Can I touch my girlfriend w/o infecting her? Will I have this till I die? I thought I had only an infected bee sting. I almost never take antibiotics and am extremely healthy. I haven’t been sick in 10 years
Protecting yourself from MRSA in your community ” which might be just about anywhere ” may seem daunting, but these common-sense precautions can help reduce your risk: * Wash your hands. Careful hand washing remains your best defense against germs. Scrub hands briskly for at least 15 seconds, then dry them with a disposable towel and use another towel to turn off the faucet. Carry a small bottle of hand sanitizer containing at least 60 percent alcohol for times when you don’t have access to soap and water. * Keep personal items personal. Avoid sharing personal items such as towels, sheets, razors, clothing and athletic equipment. MRSA spreads on contaminated objects as well as through direct contact. * Keep wounds covered. Keep cuts and abrasions clean and covered with sterile, dry bandages until they heal. The pus from infected sores may contain MRSA, and keeping wounds covered will help keep the bacteria from spreading. * Shower after athletic games or practices. Shower immediately after each game or practice. Use soap and water. Don’t share towels. * Sit out athletic games or practices if you have a concerning infection. If you have a wound that’s draining or appears infected ” for example, is red, swollen, warm to the touch or tender ” consider sitting out athletic games or practices until the wound has healed. * Sanitize linens. If you have a cut or sore, wash towels and bed linens in a washing machine set to the “hot” water setting (with added bleach, if possible) and dry them in a hot dryer. Wash gym and athletic clothes after each wearing. * Get tested. If you have a skin infection that requires treatment, ask your doctor if you should be tested for MRSA. Doctors may prescribe drugs that aren’t effective against antibiotic-resistant staph, which delays treatment and creates more resistant germs. Testing specifically for MRSA may get you the specific antibiotic you need to effectively treat your infection. * Use antibiotics appropriately. When you’re prescribed an antibiotic, take all of the doses, even if the infection is getting better. Don’t stop until your doctor tells you to stop. Don’t share antibiotics with others or save unfinished antibiotics for another time. Inappropriate use of antibiotics, including not taking all of your prescription and overuse, contributes to resistance. If your infection isn’t improving after a few days of taking an antibiotic, contact your doctor.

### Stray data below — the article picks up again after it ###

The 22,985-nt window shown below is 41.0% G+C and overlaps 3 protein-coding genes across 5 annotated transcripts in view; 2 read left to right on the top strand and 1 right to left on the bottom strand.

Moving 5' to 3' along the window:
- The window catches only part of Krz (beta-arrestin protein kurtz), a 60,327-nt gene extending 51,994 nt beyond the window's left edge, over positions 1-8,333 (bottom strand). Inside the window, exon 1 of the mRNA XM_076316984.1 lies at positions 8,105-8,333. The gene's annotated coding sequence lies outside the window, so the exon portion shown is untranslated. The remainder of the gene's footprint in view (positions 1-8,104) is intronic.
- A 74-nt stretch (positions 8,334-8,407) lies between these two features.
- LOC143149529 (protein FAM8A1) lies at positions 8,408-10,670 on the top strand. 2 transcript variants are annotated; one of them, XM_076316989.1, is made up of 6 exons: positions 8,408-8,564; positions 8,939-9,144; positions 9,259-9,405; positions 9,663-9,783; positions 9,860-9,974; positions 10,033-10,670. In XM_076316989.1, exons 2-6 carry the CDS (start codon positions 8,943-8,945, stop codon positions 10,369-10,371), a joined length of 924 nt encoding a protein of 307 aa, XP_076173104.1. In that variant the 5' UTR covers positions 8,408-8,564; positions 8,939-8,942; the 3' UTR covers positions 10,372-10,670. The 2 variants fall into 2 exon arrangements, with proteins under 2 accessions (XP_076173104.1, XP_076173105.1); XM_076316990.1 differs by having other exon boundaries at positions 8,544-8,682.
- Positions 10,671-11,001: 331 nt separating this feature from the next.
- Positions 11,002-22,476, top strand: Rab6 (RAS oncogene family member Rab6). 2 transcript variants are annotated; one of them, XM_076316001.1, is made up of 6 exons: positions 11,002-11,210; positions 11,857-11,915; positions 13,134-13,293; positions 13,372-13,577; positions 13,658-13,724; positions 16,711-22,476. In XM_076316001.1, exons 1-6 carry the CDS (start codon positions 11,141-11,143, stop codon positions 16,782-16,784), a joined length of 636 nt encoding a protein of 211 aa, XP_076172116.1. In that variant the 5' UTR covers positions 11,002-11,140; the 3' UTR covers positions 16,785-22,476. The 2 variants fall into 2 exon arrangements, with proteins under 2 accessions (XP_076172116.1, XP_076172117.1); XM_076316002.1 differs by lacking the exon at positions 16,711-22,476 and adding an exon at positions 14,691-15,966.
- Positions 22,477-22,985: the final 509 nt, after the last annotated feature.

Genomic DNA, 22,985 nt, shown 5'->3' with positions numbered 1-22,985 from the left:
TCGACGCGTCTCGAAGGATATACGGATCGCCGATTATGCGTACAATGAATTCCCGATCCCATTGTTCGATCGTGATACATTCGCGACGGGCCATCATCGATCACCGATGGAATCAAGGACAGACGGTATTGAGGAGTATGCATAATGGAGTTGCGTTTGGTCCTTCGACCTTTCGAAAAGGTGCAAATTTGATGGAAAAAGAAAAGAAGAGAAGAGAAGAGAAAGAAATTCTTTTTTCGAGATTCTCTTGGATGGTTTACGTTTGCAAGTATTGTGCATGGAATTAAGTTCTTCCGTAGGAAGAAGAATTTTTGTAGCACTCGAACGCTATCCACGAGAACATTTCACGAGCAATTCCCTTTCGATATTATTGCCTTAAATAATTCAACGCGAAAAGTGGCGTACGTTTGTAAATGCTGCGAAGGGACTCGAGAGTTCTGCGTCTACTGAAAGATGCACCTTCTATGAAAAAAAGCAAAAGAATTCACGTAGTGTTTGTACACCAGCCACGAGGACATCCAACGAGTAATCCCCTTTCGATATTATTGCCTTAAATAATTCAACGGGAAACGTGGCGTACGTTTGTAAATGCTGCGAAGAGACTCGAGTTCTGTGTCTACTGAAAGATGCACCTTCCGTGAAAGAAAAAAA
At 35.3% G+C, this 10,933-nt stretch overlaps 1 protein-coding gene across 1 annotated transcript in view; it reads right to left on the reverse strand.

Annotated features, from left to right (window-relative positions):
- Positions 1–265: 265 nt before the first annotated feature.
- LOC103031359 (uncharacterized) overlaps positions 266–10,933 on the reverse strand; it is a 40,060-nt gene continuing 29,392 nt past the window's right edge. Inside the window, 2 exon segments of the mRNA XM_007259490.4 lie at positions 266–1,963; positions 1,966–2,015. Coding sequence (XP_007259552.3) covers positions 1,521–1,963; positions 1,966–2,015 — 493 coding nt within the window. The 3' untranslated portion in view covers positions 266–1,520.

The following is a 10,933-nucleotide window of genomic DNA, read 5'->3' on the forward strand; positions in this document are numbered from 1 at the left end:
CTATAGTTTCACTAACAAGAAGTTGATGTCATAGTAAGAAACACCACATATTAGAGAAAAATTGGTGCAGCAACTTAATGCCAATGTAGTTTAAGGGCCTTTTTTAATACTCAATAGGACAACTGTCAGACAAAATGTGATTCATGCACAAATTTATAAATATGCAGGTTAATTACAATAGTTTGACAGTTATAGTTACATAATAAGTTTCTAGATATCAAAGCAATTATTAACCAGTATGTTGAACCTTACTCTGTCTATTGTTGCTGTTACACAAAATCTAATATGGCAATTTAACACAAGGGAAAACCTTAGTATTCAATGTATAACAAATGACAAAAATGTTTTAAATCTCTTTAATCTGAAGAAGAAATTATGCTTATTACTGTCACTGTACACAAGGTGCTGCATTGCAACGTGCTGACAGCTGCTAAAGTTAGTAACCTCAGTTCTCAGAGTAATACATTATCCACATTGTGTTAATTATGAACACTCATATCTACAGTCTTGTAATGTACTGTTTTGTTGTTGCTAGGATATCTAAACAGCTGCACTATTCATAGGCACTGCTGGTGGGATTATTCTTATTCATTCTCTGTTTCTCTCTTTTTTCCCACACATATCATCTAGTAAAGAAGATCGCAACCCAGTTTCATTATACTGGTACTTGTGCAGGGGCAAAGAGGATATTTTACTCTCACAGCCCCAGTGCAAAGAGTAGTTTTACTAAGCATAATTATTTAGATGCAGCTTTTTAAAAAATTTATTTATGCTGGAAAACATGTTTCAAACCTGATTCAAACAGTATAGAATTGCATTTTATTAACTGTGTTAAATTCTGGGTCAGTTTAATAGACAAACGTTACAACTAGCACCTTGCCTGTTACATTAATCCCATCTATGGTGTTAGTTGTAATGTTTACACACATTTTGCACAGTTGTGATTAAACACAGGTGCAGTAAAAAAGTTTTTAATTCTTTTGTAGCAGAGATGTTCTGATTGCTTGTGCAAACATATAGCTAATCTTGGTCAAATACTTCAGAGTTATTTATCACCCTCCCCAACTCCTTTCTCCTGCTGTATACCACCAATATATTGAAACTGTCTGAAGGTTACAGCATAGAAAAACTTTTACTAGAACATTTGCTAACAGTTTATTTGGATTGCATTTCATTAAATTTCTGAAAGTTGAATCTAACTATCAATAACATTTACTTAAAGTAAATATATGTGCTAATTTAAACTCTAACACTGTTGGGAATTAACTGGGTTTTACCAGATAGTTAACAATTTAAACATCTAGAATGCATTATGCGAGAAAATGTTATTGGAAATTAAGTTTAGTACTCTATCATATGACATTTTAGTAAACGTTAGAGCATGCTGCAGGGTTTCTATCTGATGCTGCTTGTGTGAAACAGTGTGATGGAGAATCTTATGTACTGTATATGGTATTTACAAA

You just need to keep the area covered. It should be kept away from direct contact with food and mucous membranes or open wounds of others. MRSA is a very common bacteria. Most health workers have it and its on many surfaces. It’s only a problem when it gets into an environment where it can fester and cause infection, like a wound. You will need to take antibiotics to get rid of the infection if it’s not resolving on it’s own. You will not have a MRSA infection for life. It will either resolve on its own or with antibiotics.
You don’t need antibiotics to treat MRSA. There’s a special type of honey known as Manuka Honey that has been found to effective destroy the MRSA bacterium and heal Staph infections. Manuka Honey does this by drawing moisture out of bacterial cells, making it impossible for the bacteria to survive. There are antiseptic products available that contain Manuka Honey if the thought of putting honey directly on your skin is not desirable. Check the link below.
Manuka Honey will completely wipe out the MRSA. Many people have the MRSA bacterium on the surface of the skin but don’t know it. It’s only when it penetrates the surface of the skin by way of a wound where it can become dangerous.
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